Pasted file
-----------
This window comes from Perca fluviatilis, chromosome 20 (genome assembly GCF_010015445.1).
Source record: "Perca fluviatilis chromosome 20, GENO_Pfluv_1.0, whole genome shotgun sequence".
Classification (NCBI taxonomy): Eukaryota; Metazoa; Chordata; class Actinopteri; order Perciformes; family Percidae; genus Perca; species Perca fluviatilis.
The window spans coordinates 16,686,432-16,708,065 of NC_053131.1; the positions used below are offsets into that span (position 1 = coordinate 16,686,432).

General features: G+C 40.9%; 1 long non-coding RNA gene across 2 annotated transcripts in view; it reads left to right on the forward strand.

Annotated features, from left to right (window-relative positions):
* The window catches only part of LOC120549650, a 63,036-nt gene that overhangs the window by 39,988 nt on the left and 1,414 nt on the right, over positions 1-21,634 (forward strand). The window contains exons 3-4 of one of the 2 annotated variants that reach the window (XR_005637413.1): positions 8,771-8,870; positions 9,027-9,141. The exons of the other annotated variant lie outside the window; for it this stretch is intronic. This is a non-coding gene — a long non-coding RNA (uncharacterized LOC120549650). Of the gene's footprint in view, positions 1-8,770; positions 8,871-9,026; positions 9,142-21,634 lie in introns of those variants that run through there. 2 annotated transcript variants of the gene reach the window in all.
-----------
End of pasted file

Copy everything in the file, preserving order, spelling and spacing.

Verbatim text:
This window comes from Perca fluviatilis, chromosome 20 (genome assembly GCF_010015445.1).
Source record: "Perca fluviatilis chromosome 20, GENO_Pfluv_1.0, whole genome shotgun sequence".
Classification (NCBI taxonomy): Eukaryota; Metazoa; Chordata; class Actinopteri; order Perciformes; family Percidae; genus Perca; species Perca fluviatilis.
The window spans coordinates 16,686,432-16,708,065 of NC_053131.1; the positions used below are offsets into that span (position 1 = coordinate 16,686,432).

General features: G+C 40.9%; 1 long non-coding RNA gene across 2 annotated transcripts in view; it reads left to right on the forward strand.

Annotated features, from left to right (window-relative positions):
* The window catches only part of LOC120549650, a 63,036-nt gene that overhangs the window by 39,988 nt on the left and 1,414 nt on the right, over positions 1-21,634 (forward strand). The window contains exons 3-4 of one of the 2 annotated variants that reach the window (XR_005637413.1): positions 8,771-8,870; positions 9,027-9,141. The exons of the other annotated variant lie outside the window; for it this stretch is intronic. This is a non-coding gene — a long non-coding RNA (uncharacterized LOC120549650). Of the gene's footprint in view, positions 1-8,770; positions 8,871-9,026; positions 9,142-21,634 lie in introns of those variants that run through there. 2 annotated transcript variants of the gene reach the window in all.